Heathcliff and Cathy’s Relationship as a Symbol of Breaking Normal Moral and Social Codes

June 21, 2019 by Essay Writer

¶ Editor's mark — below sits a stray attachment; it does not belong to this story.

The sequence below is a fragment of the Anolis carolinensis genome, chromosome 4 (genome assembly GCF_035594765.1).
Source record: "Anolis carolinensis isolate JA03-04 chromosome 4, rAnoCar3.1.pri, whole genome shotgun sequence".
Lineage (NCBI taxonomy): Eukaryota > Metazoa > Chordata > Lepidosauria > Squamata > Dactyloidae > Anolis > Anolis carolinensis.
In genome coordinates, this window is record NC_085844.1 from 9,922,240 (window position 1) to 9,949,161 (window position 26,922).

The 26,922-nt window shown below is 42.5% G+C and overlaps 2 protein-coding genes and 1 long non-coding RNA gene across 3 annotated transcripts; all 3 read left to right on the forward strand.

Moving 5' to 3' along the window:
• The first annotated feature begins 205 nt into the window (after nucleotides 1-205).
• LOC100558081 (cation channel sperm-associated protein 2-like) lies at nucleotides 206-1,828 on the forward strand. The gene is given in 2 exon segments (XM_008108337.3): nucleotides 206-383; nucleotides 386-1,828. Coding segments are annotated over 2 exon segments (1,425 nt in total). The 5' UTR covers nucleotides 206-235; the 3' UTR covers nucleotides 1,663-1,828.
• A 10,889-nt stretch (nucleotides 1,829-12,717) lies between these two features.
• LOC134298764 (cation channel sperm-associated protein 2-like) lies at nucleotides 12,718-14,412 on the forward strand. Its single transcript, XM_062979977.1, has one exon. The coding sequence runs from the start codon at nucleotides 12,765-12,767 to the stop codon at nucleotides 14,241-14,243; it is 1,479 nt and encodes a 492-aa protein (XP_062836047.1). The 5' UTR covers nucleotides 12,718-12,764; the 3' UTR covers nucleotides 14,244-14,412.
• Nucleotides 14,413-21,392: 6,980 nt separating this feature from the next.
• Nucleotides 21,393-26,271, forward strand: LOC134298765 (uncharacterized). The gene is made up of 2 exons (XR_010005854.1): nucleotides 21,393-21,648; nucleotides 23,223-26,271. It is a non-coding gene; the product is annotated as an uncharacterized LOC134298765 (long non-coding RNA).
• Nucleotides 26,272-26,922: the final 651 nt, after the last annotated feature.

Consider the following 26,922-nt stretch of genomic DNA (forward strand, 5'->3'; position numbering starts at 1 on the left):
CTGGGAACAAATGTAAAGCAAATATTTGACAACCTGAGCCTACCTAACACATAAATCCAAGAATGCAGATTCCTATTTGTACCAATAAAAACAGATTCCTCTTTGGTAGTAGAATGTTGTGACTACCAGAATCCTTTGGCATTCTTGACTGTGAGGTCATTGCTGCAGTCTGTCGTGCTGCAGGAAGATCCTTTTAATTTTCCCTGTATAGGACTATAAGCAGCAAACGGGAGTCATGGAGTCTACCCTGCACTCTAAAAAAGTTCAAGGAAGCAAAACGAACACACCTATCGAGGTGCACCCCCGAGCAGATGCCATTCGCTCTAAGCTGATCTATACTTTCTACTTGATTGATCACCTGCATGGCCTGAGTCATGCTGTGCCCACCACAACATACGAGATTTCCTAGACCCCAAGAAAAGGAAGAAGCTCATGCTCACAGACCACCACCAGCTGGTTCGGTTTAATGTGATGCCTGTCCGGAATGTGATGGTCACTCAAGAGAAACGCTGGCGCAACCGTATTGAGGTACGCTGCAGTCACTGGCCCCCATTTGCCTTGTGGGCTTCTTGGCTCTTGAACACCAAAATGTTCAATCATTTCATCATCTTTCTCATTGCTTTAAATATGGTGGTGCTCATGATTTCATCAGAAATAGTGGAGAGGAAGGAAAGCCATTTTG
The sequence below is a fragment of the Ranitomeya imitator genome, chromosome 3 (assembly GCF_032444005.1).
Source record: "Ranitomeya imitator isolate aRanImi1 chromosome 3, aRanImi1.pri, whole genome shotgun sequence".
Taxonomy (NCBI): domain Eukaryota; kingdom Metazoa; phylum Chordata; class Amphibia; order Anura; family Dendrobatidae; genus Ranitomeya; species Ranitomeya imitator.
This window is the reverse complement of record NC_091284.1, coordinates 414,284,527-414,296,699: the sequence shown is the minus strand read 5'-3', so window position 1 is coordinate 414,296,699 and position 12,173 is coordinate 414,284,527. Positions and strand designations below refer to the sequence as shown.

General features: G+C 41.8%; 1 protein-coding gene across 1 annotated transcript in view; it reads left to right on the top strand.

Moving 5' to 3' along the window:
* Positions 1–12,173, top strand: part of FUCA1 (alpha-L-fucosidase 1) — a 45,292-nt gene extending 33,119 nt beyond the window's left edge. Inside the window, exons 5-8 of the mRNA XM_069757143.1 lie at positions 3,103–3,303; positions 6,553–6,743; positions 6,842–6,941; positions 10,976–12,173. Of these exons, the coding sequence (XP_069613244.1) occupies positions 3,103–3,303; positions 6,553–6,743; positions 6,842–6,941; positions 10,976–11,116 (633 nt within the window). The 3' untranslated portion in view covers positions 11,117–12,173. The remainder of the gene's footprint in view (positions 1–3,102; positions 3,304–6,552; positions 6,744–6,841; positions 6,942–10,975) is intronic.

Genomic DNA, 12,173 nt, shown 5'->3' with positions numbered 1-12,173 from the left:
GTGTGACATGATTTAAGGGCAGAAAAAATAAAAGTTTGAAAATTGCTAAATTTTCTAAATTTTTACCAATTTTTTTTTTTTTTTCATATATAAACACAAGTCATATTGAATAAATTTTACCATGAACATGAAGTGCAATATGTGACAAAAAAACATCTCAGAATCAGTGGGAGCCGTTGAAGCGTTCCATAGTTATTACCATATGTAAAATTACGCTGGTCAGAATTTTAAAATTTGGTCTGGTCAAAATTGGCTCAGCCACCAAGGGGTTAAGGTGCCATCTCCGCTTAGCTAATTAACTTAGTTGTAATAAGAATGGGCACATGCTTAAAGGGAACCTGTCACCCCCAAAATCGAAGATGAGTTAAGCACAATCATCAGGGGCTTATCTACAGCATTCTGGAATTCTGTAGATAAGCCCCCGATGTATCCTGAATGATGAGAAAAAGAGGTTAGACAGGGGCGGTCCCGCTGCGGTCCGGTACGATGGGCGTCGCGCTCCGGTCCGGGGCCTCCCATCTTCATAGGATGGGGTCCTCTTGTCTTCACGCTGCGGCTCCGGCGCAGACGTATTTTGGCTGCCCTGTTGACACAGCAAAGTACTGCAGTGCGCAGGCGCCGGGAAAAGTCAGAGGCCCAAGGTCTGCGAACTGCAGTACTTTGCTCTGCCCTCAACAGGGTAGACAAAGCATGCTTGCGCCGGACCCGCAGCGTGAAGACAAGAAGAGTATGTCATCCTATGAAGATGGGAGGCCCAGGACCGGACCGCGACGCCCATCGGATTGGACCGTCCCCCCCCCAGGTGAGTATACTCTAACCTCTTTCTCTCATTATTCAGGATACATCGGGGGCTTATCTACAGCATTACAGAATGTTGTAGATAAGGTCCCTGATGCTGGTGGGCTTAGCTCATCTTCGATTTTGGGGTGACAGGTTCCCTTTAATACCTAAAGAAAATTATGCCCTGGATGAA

In the words of Professor Fred Botting, within the Gothic, “transgression is important not only as an interrogation of received rules and values, but in the identification, reconstitution or transformation of limits.” Emily Bronte’s Wuthering Heights focuses on the transgression of social and moral boundaries not only as a response to the stereotypes of its early Victorian context, but also as a wider metaphor for human nature and emotion. Heathcliff and Cathy’s relationship is the central to the novel because of the implications it has for the characters’ contemporaries, the next generation, and the narrative as a whole. Arguably, it is the almost supernatural nature of this core relationship that taints the rest of the novel, in both narrative and theme, with anguish, and denies all the characters a ‘normal’ life. Heathcliff and Cathy redefine the reader’s perception of love, demonstrating a passion that transcends status and defies God. The devouring intensity of this passion leads both characters to abandon morality and compassion, and inflict agony on those around them. Bronte’s Heathcliff epitomizes otherness; the essence of his character is the violation of social norms. From his arrival, Heathcliff disrupts the established structures of Wuthering Heights. Nelly suggests that “from the very beginning, [Heathcliff] bred bad feeling in the house,” suggesting the tension his otherness created within the otherwise traditional family of a gentleman farmer. The tenet of patriarchy – inheritance – comes under attack from Heathcliff’s very existence. Nelly describes Heathcliff as “the poor fatherless child, as [Earnshaw] called him,” hinting at the possibility that Heathcliff is in fact Earnshaw’s illegitimate son. Nelly’s ambiguously pointed statement could suggest that Earnshaw calls Heathcliff this in order to hide that fact that he is not fatherless, but rather, he is Earnshaw’s son. However, the potential unreliability of Nelly’s narration introduces a further element of uncertainty to the reader regarding Heathcliff’s origins. This uncertainty heightens Bronte’s portrayal of him as strange and complex antihero. One can argue that Heathcliff’s position as Earnshaw’s favorite, which arises either from the transgression of Earnshaw’s infidelity or from the equally liminal position as an abandoned and ethnically different orphan, triggers the cycle of jealousy and abuse that runs throughout the novel. It is Hindley’s view of Heathcliff as “a usurper of his parent’s affections and his privileges” that makes Hindley “bitter”, a bitterness which will go on to make both Heathcliff and Cathy’s lives unlivable. Not only is Heathcliff’s genealogy unclear, but also he is arguably symbolic of xenophobic stereotypes of the time, with one reading seeing him as Romani. Isabella Linton supports this interpretation with her comment “he’s exactly like the son of the fortune-teller that stole my tame pheasant.” Bronte’s portrayal of the prejudiced and destructive attitudes to Roma people, a nomadic minority originating in India that has been persecuted for centuries across the globe, can be seen in the reference to the ‘fortune-teller’, a typical but culturally inaccurate depiction of the ‘gypsy’, and from Isabella’s dehumanizing line “Frightful thing! Put him in the cellar, papa.” Heathcliff’s ethnic otherness is quite possibly used to expose the racial tensions within white-dominated Victorian society – the slave-trade was not long abolished when Bronte was writing – but it is also a metaphor for his deeper isolation and separateness from the Caucasian world of etiquette, cultivation and morality. Heathcliff is one character in a long line of ‘Gothic wanderers’, characters like Stoker’s Dracula that exist on the edges of society, looking in. Nelly muses on Heathcliff, “Is he a ghoul or a vampire?” Rather than reading Heathcliff as a supernatural being one could argue that the pleasure he takes in the suffering of others and his eventual disconnection with mortal life altogether is the product of the brutal marginalization he experienced during the critical phase of infant development, suggesting perhaps that if one is treated like a demon, they will become one.   The love between Cathy and Heathcliff overwhelms and contravenes the boundaries of society and morality. Cathy’s recount of her dream vividly elucidates the uncertainness of her relationship. “I was only going to say that heaven did not seem to be my home; and I broke my heart with weeping to come back to earth; and the angels were so angry that they flung me out into the middle of the heath on the top of Wuthering Heights; where I woke sobbing for joy.” For Cathy, the heaven of her dream symbolizes marriage to Edgar Linton, a choice that in a way represents Cathy’s “repentance” of her sins and an acceptance of hierarchical, patriarchic and Christian values. Were Cathy to fully commit to marrying Linton, this would mean renouncing her transgressive and wild love for Heathcliff, choosing the life of high-society in favor of destitution. The dream suggests that a life of Christian virtue, mortally with Linton and immortally in heaven, will not fulfill Cathy and her expulsion by the angels, reminiscent of Satan’s fall from grace in Paradise Lost, in fact brings her tears of “joy.” The connection between Cathy and Heathcliff defies the philosophical and theological notion of the soul. Cathy suggests that hers and Heathcliff’s souls are made of a different material from Linton’s, thus defying the idea that all humans have the same kind of soul, each a sliver of God. Instead, Cathy is controversially suggesting that her and Heathcliff have souls originating from somewhere else, perhaps from hell: “Whatever our souls are made of, his and mine are the same; and Linton’s is as different as a moonbeam from lightning, or frost from fire.” Part of what makes Wuthering Heights so powerful in its subversion of traditional principles is the ambiguity and lack of clarity regarding Heathcliff and Cathy’s relationship. As exemplified with the passage about the souls, Cathy never really explains what it is that makes her and Heathcliff so similar and so in love, and yet their connection is almost omnipotent. Arguably one element of their bond is the galvanizing force of suffering, which defined both of their identities from childhood, as Cathy expresses: “My great miseries in this world have been Heathcliff’s miseries, and I watched and felt each from the beginning.” The reference here to “the beginning” is perhaps biblical, invoking the story of Adam and Eve, from which came original sin. The presence and oppressive power of original sin can be felt throughout Wuthering Heights in that no characters are freed from misfortune or misery, despite their initial innocence. One could see Cathy and Heathcliff’s love as children as a blurred allegory for the story of Adam and Eve, since it is the children’s mutual curiosity in contravention of rules of class, age, ethnicity, and perhaps rules against incest that leads to the love which will destroy them both. The strange and anti-feminist concept of Eve being made from Adam, his rib to be precise, is evoked by Cathy’s line “If all else perished, and he remained, I should still continue to be.” The merging of Bronte’s two characters, through language and emotion although not in physical reality, transcends the very idea of identity: Cathy’s vital line “I am Heathcliff!” suggests that her identity is his, that they are the same, and since we know that is untrue physically, are they perhaps the same spiritually? Are they both forces of nature, of a different substance altogether to the civilized characters of the Victorian world? Where Cathy describes Heathcliff as “an arid wilderness of furze and whinstone,” Nelly similarly describes Cathy’s younger self as “a wild, wicked slip.” The lexical field of wildness used for both characters throughout the novel enforces the idea that they are untamable, and will, like the storms that buffet the Heights, break the boundaries in their paths. Cathy and Heathcliff’s relationship even blurs the line between life and death. Whilst Wuthering Heights does not center on the supernatural, Bronte does invoke the ghost as a device to explore the intensity of human emotion and for the “reconstitution” and “transformation of limits.” Heathcliff’s love for Cathy is so potent that when she is dead, he is desperate for her to return from the next world, in any incarnation: “I know that ghosts have wandered on earth. Be with me always—take any form—drive me mad! only do not leave me in this abyss, where I cannot find you!” Here, Bronte warps the traditional view of the afterlife; Heathcliff whilst still living is in hell, an “abyss” quite possibly more terrible than the netherworld itself. The suggestion that there is love of a strength that turns life into hell is almost hubristic, and by Heathcliff’s death it is clear he is not afraid of Satan and would happily die a sinner despite Joseph’s perpetual proselytizing. Heathcliff’s own inverse hubris – inverse since rather than being greater than a god he boasts of being more terrible than Lucifer – can be explicated in his line to Catherine: “To you, I’ve made myself worse than the devil.” The nighttime walking of Heathcliff and Cathy as revenants symbolizes their eternal and otherworldly love, which was never truly satisfied in the mortal realm but will live on with no care for rules regarding life and death. Interestingly, the intergenerational nature of the Gothic is upheld when Nelly says of the amorous Catherine and Hareton “together, they would brave Satan and all his legions,” a line reminiscent of the devil-flaunting love that burned in Heathcliff. But as the cycle of abuse and revenge ended with Heathcliff’s death, and despite his vicious actions Catherine and Hareton fell in love, it is fitting that the pair, sinned against but not sinners, will fight Satan whereas Heathcliff and Cathy fought God. In a way, Bronte’s ending brings an end to the breaching of boundaries. It was the destructive love of Cathy and Heathcliff that exulted in otherness, defied religion, overpowered death, and was as wild as the moors. When Lockwood leaves the Heights for the last time, he watches the young lovers as they “halted to take a last look at the moon—or, more correctly, at each other by her light.” It is Edgar Linton’s soul that Cathy likens to a “moonbeam,” and one could suggest that it is his gentle soul that shines upon the lovers in this last scene. They plan to live at the Grange, rejecting Cathy and Heathcliff’s hell on Earth for a symbol of heaven. When Cathy and Heathcliff are finally united in the grave, the reader can begin to envisage a future of peace in which moral and social codes are safe from their transgressive passion, as suggested at the novel’s close when Lockwood “wondered how any one could ever imagine unquiet slumbers for the sleepers in that quiet earth.”